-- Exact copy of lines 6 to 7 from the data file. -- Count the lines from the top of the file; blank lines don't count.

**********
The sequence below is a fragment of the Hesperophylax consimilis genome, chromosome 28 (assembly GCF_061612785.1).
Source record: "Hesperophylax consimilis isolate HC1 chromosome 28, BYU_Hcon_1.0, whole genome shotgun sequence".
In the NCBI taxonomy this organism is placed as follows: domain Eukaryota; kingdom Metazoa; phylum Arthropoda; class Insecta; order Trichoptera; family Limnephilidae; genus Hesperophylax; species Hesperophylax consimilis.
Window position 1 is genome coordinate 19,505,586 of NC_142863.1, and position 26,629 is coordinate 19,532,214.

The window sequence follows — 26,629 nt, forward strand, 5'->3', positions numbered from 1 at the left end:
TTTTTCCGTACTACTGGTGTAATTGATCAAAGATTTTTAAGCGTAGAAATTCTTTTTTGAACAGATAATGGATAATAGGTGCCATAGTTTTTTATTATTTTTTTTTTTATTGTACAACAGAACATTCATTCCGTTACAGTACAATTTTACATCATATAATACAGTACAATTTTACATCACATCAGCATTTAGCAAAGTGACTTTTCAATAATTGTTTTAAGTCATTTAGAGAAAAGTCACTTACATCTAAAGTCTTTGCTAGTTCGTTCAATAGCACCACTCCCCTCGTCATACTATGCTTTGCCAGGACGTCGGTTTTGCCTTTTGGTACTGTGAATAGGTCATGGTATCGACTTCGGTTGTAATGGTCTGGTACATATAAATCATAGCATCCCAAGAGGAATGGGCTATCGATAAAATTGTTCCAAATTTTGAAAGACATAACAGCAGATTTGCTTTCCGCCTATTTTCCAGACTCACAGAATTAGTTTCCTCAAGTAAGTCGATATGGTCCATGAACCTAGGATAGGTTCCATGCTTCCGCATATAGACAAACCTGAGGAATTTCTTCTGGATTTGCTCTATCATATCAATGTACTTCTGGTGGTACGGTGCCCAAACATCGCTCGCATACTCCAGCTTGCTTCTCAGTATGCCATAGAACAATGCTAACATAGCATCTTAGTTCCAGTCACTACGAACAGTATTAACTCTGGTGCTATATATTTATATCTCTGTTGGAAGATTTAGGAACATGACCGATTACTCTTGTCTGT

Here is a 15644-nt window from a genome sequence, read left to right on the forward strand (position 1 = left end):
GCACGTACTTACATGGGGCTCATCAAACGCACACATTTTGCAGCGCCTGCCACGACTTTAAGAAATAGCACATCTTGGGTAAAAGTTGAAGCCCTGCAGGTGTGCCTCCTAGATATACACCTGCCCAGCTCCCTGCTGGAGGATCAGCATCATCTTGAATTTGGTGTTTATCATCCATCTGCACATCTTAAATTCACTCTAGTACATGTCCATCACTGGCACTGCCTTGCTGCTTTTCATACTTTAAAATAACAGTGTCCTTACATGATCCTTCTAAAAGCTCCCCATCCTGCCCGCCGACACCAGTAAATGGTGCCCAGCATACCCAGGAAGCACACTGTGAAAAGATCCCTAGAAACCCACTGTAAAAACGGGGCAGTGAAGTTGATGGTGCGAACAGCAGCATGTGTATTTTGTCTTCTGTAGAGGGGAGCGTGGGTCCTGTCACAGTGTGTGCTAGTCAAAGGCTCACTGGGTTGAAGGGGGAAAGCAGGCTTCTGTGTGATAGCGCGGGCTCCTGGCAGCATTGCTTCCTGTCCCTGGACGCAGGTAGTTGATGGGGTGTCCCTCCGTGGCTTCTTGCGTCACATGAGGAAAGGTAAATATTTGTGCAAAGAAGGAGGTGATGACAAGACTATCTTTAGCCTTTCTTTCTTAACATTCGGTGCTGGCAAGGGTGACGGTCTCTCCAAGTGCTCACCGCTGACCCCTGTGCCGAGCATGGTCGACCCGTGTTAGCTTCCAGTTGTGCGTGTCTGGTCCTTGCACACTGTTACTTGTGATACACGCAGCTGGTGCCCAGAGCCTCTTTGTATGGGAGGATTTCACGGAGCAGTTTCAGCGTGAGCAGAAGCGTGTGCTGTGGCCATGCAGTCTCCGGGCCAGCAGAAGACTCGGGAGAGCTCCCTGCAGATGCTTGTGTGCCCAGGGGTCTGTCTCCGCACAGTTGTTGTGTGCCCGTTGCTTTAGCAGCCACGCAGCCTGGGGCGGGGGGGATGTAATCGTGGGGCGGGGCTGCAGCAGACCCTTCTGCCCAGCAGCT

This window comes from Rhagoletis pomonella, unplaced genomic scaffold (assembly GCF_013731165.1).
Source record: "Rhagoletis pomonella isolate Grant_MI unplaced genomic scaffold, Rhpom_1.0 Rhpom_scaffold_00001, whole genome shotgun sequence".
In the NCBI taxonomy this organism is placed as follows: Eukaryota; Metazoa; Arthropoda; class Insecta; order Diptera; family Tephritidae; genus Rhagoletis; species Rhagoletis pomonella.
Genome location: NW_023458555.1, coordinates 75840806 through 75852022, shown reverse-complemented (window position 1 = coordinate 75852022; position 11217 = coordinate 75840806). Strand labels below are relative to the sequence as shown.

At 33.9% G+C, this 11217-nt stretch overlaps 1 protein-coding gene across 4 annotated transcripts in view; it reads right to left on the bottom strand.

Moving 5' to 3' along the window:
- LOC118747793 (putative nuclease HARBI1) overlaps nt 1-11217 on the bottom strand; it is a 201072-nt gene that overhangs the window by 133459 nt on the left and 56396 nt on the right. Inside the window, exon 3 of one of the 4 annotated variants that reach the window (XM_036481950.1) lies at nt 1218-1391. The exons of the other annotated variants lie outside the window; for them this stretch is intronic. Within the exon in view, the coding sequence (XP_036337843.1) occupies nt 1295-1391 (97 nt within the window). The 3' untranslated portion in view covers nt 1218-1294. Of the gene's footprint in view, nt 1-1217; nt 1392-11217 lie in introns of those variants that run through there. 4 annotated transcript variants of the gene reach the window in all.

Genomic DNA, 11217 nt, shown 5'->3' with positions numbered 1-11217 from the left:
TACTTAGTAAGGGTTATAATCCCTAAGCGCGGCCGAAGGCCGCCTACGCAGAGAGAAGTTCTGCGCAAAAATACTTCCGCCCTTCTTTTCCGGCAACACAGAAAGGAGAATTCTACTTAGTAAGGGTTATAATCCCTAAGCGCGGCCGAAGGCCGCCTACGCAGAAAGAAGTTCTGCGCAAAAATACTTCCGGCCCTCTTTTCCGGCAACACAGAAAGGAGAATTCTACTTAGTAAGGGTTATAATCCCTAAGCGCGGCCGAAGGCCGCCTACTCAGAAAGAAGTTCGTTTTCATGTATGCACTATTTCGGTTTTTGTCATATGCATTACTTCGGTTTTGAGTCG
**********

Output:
TTTTTCCGTACTACTGGTGTAATTGATCAAAGATTTTTAAGCGTAGAAATTCTTTTTTGAACAGATAATGGATAATAGGTGCCATAGTTTTTTATTATTTTTTTTTTTATTGTACAACAGAACATTCATTCCGTTACAGTACAATTTTACATCATATAATACAGTACAATTTTACATCACATCAGCATTTAGCAAAGTGACTTTTCAATAATTGTTTTAAGTCATTTAGAGAAAAGTCACTTACATCTAAAGTCTTTGCTAGTTCGTTCAATAGCACCACTCCCCTCGTCATACTATGCTTTGCCAGGACGTCGGTTTTGCCTTTTGGTACTGTGAATAGGTCATGGTATCGACTTCGGTTGTAATGGTCTGGTACATATAAATCATAGCATCCCAAGAGGAATGGGCTATCGATAAAATTGTTCCAAATTTTGAAAGACATAACAGCAGATTTGCTTTCCGCCTATTTTCCAGACTCACAGAATTAGTTTCCTCAAGTAAGTCGATATGGTCCATGAACCTAGGATAGGTTCCATGCTTCCGCATATAGACAAACCTGAGGAATTTCTTCTGGATTTGCTCTATCATATCAATGTACTTCTGGTGGTACGGTGCCCAAACATCGCTCGCATACTCCAGCTTGCTTCTCAGTATGCCATAGAACAATGCTAACATAGCATCTTAGTTCCAGTCACTACGAACAGTATTAACTCTGGTGCTATATATTTATATCTCTGTTGGAAGATTTAGGAACATGACCGATTACTCTTGTCTGT

Here is a 15644-nt window from a genome sequence, read left to right on the forward strand (position 1 = left end):